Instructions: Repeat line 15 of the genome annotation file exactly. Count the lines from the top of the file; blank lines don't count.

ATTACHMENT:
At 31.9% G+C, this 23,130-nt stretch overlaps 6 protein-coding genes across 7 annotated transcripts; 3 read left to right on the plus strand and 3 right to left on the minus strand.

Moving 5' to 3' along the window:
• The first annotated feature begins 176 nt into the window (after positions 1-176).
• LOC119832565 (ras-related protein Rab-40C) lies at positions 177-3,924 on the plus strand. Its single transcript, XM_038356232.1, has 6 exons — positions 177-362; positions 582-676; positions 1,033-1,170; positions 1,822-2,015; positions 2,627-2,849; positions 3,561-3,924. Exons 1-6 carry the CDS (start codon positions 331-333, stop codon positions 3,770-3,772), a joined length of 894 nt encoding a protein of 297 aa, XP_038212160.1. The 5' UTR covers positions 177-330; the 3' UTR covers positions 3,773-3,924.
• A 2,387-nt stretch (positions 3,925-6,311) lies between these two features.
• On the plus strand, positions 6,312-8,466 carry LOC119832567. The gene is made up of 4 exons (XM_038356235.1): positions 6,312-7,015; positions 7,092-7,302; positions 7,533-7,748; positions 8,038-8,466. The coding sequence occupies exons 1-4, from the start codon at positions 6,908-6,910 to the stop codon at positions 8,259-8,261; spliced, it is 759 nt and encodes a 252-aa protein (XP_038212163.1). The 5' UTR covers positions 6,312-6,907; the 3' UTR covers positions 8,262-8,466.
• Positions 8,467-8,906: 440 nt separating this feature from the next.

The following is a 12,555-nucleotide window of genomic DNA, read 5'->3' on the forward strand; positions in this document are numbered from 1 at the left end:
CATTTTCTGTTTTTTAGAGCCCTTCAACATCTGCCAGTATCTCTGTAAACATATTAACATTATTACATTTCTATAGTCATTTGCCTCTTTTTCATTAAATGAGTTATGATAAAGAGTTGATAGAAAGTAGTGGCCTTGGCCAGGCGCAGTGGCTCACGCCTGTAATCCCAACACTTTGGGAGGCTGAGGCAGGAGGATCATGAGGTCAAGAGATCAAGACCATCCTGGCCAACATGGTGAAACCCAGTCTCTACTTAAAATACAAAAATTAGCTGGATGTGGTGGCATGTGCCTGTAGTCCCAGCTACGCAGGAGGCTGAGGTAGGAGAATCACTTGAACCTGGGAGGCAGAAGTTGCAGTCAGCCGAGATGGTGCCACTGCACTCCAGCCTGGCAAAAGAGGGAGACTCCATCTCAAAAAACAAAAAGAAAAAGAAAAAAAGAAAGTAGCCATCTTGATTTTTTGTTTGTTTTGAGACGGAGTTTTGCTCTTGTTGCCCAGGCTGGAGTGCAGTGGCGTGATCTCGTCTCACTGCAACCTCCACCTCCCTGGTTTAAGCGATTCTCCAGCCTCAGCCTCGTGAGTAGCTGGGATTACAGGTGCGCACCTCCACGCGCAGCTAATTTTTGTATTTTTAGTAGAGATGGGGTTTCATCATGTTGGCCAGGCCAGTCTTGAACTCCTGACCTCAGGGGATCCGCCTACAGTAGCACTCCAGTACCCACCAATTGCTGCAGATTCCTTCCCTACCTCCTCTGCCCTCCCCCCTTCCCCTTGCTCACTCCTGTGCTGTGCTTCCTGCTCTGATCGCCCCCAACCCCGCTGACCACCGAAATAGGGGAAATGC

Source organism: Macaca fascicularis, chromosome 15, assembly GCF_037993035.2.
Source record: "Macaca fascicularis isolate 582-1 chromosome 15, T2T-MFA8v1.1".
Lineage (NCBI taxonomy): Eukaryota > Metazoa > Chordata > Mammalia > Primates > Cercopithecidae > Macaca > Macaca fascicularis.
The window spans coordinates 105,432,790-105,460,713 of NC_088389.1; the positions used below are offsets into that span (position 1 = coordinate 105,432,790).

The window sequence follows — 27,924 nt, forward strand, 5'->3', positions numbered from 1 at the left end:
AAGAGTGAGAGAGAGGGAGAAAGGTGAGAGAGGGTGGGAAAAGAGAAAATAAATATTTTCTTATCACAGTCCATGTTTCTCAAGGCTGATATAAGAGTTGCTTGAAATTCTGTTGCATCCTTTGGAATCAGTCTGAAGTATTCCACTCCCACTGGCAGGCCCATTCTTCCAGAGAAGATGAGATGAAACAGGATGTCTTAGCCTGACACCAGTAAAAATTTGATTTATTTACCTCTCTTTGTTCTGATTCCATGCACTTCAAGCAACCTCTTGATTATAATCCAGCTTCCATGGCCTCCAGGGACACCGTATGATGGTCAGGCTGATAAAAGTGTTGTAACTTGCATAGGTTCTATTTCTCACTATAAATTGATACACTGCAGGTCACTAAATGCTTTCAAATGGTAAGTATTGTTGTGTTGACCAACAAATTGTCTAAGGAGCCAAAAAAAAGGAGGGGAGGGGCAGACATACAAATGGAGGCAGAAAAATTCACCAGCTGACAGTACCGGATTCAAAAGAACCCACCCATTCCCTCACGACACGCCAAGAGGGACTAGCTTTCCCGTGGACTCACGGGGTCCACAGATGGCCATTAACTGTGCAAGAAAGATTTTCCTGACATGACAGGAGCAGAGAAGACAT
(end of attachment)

AAGAGTGAGAGAGAGGGAGAAAGGTGAGAGAGGGTGGGAAAAGAGAAAATAAATATTTTCTTATCACAGTCCATGTTTCTCAAGGCTGATATAAGAGTTGCTTGAAATTCTGTTGCATCCTTTGGAATCAGTCTGAAGTATTCCACTCCCACTGGCAGGCCCATTCTTCCAGAGAAGATGAGATGAAACAGGATGTCTTAGCCTGACACCAGTAAAAATTTGATTTATTTACCTCTCTTTGTTCTGATTCCATGCACTTCAAGCAACCTCTTGATTATAATCCAGCTTCCATGGCCTCCAGGGACACCGTATGATGGTCAGGCTGATAAAAGTGTTGTAACTTGCATAGGTTCTATTTCTCACTATAAATTGATACACTGCAGGTCACTAAATGCTTTCAAATGGTAAGTATTGTTGTGTTGACCAACAAATTGTCTAAGGAGCCAAAAAAAAGGAGGGGAGGGGCAGACATACAAATGGAGGCAGAAAAATTCACCAGCTGACAGTACCGGATTCAAAAGAACCCACCCATTCCCTCACGACACGCCAAGAGGGACTAGCTTTCCCGTGGACTCACGGGGTCCACAGATGGCCATTAACTGTGCAAGAAAGATTTTCCTGACATGACAGGAGCAGAGAAGACAT